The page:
BALTIMORE (WJZ) — Baltimore City Mayor Jack Young said he is “very concerned” about how the city will pay for any possible civil judgements stemming from the Gun Trace Task Force scandal.


“We already have the highest property taxes in the state,“ Mayor Young said in a press briefing at City Hall Wednesday morning. “There are no other resources that we can tap into if we get sued and they win. It is just mind-boggling.“

The mayor also said the state of Maryland should be held responsible for any potential judgments because the BPD is a quasi-state agency.

“It is just a long list of everybody coming out of the woodwork saying it happened to them. I don’t know when it is going to stop,“ the mayor said about the lawsuits.

“If it was outside the scope of their job, why should the city be liable for something that’s outside the scope of the job? I don’t think the city should be held liable for that,“ the mayor said.

Lawyer Josh Insley represents ten people with complaints about their treatment at the hands of GTTF officers. Four of them are suing the city.


Insley warned the corruption could repeat itself if the city does not investigate what happened with the elite gun unit.

“Guess what? It’s going to happen again,” Insley said. “Look at how they’re reacting right now. What’s their main concern? It is not investigating the department. It’s not getting a comprehensive legal strategy to make these victims whole and take their actions seriously. It is belittle the victims, cover up everything that happened, don’t investigate and just try to put this all behind you and cry poverty out the door when it’s time to pay settlements. It’s atrocious.”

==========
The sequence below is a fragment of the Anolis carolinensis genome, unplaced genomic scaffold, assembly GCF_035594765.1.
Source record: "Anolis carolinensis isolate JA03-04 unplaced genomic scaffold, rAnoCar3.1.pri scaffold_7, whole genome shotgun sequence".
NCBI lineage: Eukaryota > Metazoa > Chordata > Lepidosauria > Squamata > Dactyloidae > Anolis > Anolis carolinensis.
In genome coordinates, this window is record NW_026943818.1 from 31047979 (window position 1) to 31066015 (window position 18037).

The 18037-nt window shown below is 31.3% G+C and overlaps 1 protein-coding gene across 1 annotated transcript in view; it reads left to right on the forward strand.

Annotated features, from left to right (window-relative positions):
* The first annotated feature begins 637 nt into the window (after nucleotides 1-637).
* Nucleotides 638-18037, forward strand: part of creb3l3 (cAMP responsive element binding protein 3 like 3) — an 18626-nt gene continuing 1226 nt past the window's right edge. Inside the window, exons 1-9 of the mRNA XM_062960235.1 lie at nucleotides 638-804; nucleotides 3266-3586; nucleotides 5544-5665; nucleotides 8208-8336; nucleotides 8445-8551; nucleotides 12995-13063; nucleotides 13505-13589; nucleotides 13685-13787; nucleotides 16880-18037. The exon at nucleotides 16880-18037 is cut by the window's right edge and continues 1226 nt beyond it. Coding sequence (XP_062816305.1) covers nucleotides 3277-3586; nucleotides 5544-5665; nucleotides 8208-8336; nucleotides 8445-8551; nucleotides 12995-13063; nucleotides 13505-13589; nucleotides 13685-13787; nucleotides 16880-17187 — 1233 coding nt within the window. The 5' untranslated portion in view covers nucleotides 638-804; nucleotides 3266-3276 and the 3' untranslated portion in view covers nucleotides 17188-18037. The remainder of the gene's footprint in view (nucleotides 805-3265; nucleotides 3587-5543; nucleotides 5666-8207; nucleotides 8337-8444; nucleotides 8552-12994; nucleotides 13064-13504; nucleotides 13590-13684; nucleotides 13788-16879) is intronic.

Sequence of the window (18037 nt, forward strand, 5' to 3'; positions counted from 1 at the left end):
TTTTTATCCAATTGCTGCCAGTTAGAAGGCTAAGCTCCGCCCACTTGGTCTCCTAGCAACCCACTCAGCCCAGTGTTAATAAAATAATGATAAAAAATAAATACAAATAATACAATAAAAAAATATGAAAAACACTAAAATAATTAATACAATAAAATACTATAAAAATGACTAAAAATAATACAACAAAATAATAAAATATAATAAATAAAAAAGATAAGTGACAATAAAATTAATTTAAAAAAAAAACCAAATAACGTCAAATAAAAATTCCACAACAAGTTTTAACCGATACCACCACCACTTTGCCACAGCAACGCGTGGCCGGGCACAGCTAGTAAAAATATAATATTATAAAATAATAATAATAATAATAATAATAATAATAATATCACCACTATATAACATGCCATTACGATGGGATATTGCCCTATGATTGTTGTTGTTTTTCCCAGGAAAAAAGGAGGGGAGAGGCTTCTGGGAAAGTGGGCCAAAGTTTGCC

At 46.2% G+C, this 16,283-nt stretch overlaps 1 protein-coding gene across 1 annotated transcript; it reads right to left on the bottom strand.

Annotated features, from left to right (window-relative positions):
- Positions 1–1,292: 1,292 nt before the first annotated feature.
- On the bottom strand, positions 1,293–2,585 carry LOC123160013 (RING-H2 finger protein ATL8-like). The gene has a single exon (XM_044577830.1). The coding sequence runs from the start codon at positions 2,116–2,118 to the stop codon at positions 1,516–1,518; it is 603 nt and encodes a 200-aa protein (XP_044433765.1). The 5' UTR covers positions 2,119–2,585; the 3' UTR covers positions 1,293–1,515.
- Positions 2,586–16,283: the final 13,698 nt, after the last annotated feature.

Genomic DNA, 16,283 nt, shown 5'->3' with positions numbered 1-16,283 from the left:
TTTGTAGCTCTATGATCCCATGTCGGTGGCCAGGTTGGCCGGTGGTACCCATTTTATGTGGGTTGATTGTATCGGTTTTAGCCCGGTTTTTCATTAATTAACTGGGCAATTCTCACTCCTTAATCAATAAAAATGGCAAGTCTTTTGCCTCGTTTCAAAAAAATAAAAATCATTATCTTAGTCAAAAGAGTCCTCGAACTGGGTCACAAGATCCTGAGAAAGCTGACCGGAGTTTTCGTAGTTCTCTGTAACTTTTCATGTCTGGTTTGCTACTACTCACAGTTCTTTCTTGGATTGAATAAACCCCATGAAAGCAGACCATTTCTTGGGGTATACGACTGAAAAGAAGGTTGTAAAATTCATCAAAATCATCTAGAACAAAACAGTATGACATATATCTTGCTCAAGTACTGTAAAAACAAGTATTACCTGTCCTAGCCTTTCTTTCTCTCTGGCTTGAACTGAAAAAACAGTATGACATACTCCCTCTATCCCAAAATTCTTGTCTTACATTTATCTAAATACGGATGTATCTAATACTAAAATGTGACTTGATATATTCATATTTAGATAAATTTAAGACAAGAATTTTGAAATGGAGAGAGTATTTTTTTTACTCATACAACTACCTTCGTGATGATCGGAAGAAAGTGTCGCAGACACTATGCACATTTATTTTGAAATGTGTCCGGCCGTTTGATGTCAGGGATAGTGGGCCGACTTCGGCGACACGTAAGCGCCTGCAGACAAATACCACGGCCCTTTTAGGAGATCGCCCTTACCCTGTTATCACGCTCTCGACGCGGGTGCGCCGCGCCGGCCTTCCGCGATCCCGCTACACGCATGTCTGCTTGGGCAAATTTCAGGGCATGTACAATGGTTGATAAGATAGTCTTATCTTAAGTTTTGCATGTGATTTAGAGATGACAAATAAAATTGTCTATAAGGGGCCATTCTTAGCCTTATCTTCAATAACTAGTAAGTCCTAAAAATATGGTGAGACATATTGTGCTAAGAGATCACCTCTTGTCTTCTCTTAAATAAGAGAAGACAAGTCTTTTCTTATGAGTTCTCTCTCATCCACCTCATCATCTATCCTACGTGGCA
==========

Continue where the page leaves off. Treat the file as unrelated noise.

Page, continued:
He said to expect more lawsuits before the upcoming three-year anniversary of the initial indictment.

“They’re not being honest with people,” Insley said of city officials. He said if the city fails to investigate, the truth will have to come out in the courtroom.

Last week, BPD Commissioner Michael Harrison testified in Annapolis that the department had yet to launch its own promised, independent investigation in part because of lawsuits. “It’s going to be about a more enhanced issue with litigation that could be expanded exponentially if we are publicly talking about and uncovering what happened,” the commissioner said. He noted the Department of Justice was already conducting its own investigation into the scandal.

The developments come less than one week after judges heard appeals for the two officers who went to trial in the case. The Fourth Circuit Court of Appeals in Richmond, Virginia has yet to issue a ruling. You can hear the appeal arguments here.

That appeal involves former detectives Daniel Hersl and Marcus Taylor. WJZ Investigator Mike Hellgren was first to report about a series of letters Hersl wrote from behind bars.

Hersl said top officials knew and approved of overtime and days off given as rewards for officers getting guns off the streets.

He compared himself to Frank Serpico, a whistleblower NYPD cop in the 1970s. Hersl maintains his innocence in the case.


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